Botulinum toxin is used in treatment of muscle spasms (muscle cramp / sudden, involuntary contraction of muscle or group of muscles), spasmodic torticollis (twisted neck or movement disorder causing the neck to turn involuntarily), blepharospasm (involuntary tight closure of the eyelids), and hemi facial spasm (a condition associated with an involuntary contraction of the facial muscles on one side of the face). It is also used in temporary smoothening of facial wrinkles, improving facial appearance, severe underarm sweating, chronic migraine and overactive bladder.
How it works
Botulinum toxin is a neurotoxin produced by the bacterium Clostridium botulinum. It works by blocking the activity of chemical (acetylcholine) in the nerves thereby relieving the symptoms associated with muscle spasms.
Common side effects
Neck pain, Drooping eyelids, Blurred vision, Diarrhoea, Double vision, Difficulty in swallowing, Shortness of breath, Eyelid swelling, Fatigue, Headache, Inability to control urination, Muscle stiffness, Muscle weakness, Muscle pain, Weakness, Limb pain, Fever, Injection site bruise, Injection site bleeding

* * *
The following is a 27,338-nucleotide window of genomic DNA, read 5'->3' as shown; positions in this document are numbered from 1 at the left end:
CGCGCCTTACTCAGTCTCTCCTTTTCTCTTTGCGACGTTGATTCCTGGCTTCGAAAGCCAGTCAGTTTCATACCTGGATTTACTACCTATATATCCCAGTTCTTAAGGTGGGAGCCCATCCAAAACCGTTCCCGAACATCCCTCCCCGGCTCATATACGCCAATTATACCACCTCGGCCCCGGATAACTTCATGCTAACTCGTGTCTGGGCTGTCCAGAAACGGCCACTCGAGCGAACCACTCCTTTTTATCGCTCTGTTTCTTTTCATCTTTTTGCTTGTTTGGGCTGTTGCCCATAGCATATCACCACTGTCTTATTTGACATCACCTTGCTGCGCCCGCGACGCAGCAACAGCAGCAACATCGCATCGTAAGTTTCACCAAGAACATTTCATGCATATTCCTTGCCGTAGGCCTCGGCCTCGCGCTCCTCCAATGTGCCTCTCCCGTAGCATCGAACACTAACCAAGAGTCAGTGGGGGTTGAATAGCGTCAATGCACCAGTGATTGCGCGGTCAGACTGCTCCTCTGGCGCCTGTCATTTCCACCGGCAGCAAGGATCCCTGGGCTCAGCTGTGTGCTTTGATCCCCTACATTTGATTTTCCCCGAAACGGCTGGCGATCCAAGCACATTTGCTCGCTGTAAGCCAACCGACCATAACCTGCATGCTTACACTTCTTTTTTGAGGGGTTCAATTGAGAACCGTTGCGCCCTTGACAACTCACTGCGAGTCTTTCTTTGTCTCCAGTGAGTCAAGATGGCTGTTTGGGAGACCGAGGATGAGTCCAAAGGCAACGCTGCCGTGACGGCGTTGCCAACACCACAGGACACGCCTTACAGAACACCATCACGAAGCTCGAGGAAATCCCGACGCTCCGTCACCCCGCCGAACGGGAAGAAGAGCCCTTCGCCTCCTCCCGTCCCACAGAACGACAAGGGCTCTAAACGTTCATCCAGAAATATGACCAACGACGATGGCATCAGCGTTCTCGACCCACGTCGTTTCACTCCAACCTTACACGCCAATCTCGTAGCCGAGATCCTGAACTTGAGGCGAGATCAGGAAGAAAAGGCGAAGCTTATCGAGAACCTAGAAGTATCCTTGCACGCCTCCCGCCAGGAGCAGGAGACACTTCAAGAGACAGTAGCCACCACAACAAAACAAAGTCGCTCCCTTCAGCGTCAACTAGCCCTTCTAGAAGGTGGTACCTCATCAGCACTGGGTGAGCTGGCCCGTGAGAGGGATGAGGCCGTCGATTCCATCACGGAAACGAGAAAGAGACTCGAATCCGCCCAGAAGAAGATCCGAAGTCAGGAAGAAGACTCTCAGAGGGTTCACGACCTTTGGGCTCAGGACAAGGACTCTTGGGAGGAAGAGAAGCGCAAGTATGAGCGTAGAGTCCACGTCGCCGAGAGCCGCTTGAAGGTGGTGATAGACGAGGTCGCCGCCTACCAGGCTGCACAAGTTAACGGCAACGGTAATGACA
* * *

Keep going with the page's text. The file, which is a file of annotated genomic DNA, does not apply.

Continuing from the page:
• Inform the doctor if you have any history of bronchitis, pneumonia or problems with breathing, allergy to botulinum toxin, bleeding disorder, difficulty in swallowing, and muscle weakness at site of injection.
• Tell your doctor if you had any eye surgeries or have any other eye problems such as glaucoma (increase in pressure inside the eye which causes visual problems) or if you are being treated for blepharospasm (involuntary tight closure of the eyelids).
• Do not drive or operate machinery after taking botulinum toxin as it may cause muscle weakness or problem with vision.
• Tell your doctor if you are pregnant, planning to become pregnant or are breastfeeding.
• Should not be given to patients allergic to botulinum toxin or to any of its ingredients.
• Should not be given to patients with generalized disorders of muscle activity such as myasthenia gravis (abnormal weakness of certain muscles).
• Should not be given to patient with infection at the injection site.
Frequently asked questions
Q. Botulinum toxin an agonist or antagonist?
No it is neither an agonist nor antagonist. Botulinum toxin is a neurotoxin produced by the bacterium Clostridium botulinum. It acts by blocking the activity of chemical (acetylcholine) in the brain.
Q. Is botulinum toxin dangerous?
Yes, botulinum toxin causes neurotoxicity.
Q. How does botulinum toxin cause paralysis?
Botulinum toxin interferes with neural transmission by blocking the release of a chemical acetylcholine, the principal neurotransmitter at the neuromuscular junction, causing muscle paralysis.